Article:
Posts Tagged ‘linux’

Linux Kernel MTRR Trim problems

13 Mar

I recently came across an interesting problem with a newly purchased set of servers. These were HP DL165 G7, very nice 1U machines with dual sockets and capable of good RAM expansion. Once the OS (64 Bit CentOS) was booted it couldn’t see the full 16GB of installed memory. The memory being reported was only 3011MB, 3GB approx.

On closer examination it was established that the dmesg log had a indicated a potential problem, the message suggested that some of the memory, although detected by the kernel was “trimmed” and the box was left with 3GB to run.

The problem was fixed by enabling the kernel argument “disable_mtrr_trim”.

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Posted in Kernel, Linux


My first C/C++ learning environment – Quincy

30 Oct

When I was about to start learning C programming back in college many years ago, I took a peek at what was about to come my way. I had some issues understanding the ‘cryptic’ syntax. I was familiar with Turbo BASIC from Borland Corp and could program quite well in it. I started looking around for some good book to learn C. I found a very nice book named ‘Al Stevens Teaches C’, it was an interactive tutorial that accompanied a C interpreter with it. This is the same Al Stevens who used to write great articles in Dr. Dobb’s journal. I enjoyed the way he took me through the core concepts and simplified approach to C syntax. The interpreter allowed very quick testing of the code I produced and it was pure fun.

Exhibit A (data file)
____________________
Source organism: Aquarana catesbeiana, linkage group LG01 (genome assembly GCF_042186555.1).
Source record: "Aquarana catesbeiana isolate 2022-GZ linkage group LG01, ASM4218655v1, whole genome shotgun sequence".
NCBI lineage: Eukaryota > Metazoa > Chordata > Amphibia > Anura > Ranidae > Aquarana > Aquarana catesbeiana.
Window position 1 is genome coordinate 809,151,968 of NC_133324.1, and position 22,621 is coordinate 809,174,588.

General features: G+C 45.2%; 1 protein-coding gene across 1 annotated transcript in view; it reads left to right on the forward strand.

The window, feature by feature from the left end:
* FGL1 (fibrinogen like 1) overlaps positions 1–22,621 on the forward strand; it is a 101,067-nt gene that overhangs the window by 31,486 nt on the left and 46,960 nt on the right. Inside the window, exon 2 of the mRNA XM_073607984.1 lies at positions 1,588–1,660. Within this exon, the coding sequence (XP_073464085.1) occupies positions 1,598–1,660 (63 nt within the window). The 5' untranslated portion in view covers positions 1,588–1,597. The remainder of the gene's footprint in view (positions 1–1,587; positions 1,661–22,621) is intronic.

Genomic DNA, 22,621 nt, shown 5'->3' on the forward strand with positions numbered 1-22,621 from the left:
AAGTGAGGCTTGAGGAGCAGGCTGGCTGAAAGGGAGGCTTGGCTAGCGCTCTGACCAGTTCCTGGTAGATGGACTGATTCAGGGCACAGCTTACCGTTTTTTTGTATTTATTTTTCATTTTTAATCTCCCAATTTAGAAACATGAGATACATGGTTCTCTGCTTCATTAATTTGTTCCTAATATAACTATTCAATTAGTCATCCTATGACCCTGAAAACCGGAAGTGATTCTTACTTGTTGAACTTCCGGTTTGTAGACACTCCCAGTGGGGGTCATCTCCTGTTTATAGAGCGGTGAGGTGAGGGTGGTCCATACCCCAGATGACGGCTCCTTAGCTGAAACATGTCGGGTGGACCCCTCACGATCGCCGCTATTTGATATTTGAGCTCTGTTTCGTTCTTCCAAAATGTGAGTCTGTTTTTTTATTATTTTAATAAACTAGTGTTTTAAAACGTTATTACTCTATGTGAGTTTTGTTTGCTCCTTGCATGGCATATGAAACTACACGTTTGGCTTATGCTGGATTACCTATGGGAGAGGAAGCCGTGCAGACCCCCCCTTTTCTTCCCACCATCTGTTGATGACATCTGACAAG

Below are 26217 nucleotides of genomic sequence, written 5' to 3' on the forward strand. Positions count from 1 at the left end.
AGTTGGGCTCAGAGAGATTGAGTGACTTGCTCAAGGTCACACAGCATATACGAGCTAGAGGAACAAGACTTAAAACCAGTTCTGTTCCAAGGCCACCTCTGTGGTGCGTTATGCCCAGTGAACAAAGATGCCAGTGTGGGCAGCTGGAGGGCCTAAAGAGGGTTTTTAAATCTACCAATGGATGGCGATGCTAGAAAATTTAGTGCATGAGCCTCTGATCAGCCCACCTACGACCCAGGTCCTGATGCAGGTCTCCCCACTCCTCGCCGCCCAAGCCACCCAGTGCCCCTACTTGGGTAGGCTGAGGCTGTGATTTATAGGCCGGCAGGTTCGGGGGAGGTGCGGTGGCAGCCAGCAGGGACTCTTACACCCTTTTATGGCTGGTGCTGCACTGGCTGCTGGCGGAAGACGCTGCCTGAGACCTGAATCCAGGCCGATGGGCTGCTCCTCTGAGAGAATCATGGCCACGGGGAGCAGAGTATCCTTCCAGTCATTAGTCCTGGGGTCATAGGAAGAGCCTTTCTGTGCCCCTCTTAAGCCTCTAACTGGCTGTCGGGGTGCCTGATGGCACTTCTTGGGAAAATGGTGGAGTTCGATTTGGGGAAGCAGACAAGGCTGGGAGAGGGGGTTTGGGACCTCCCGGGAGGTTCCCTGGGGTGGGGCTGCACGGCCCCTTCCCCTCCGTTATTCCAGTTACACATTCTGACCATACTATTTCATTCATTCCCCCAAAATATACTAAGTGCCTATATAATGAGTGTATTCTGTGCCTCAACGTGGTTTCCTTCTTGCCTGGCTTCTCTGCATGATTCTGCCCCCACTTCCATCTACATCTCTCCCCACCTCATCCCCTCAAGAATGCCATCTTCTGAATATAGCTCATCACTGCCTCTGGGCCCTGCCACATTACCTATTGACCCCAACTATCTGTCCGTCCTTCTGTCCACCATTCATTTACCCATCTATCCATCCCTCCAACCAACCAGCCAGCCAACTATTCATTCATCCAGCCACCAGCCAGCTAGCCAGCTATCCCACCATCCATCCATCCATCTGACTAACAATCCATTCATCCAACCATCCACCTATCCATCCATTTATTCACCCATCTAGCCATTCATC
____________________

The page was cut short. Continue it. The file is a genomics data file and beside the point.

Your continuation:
You might be thinking why a post on such an old thing, well the interpreter created by Al was special, I loved it and I have recently been looking for it. I didn’t find the original text based version, but I was able to locate a newer GUI version that runs on windows or WINE on top of Linux. This specific version was produced in 2005 and works like a breeze. Its not an interpreter anymore. It is now more of an IDE built around the GNU C compiler. Its something nice for those who wish to No need for those bulky commercial compilers for newbies anymore, just get your hands on Quincy and get on with your learning with the power of open source.

By the way, I must mention that Quincy was named after the adorable cat of the author of the book, I wonder if the cat still lives? You’ll find a photo of her in the program logo.

You can download Quincy from this link.

More information can be found at


gOS – Lightweight Ubuntu for Netbooks

15 Sep


gOS Logo
gOS Logo

gOS or “good OS” is an operating system created by ‘Good OS LLC’, a Los Angeles-based corporation. The company initially advertised it as “An alternative OS with Google Apps and other Web 2.0 apps for the modern user.” The first version gOS was based on Ubuntu 7.10 and the Enlightenment window manager.

Based on the idea of cloud computing, all versions of gOS lean heavily on on-line applications built on Web 2.0 and AJAX technology so they also do not use much hard disk space for applications. The whole gOS-1 system fits comfortably in less than 2 GB of disk space. Also many of the documents created with gOS, such as Google Docs documents, can be saved on Google servers instead of on the local hard disk, so gOS can work with very small hard disks. In gOS V2 Rocket, Good OS introduced the use of Google’s “Google Gears” technology which promises to make Google’s web applications usable without an internet connection. Currently, Google Reader and Google Docs are the only supported Google applications. Read the rest of this entry »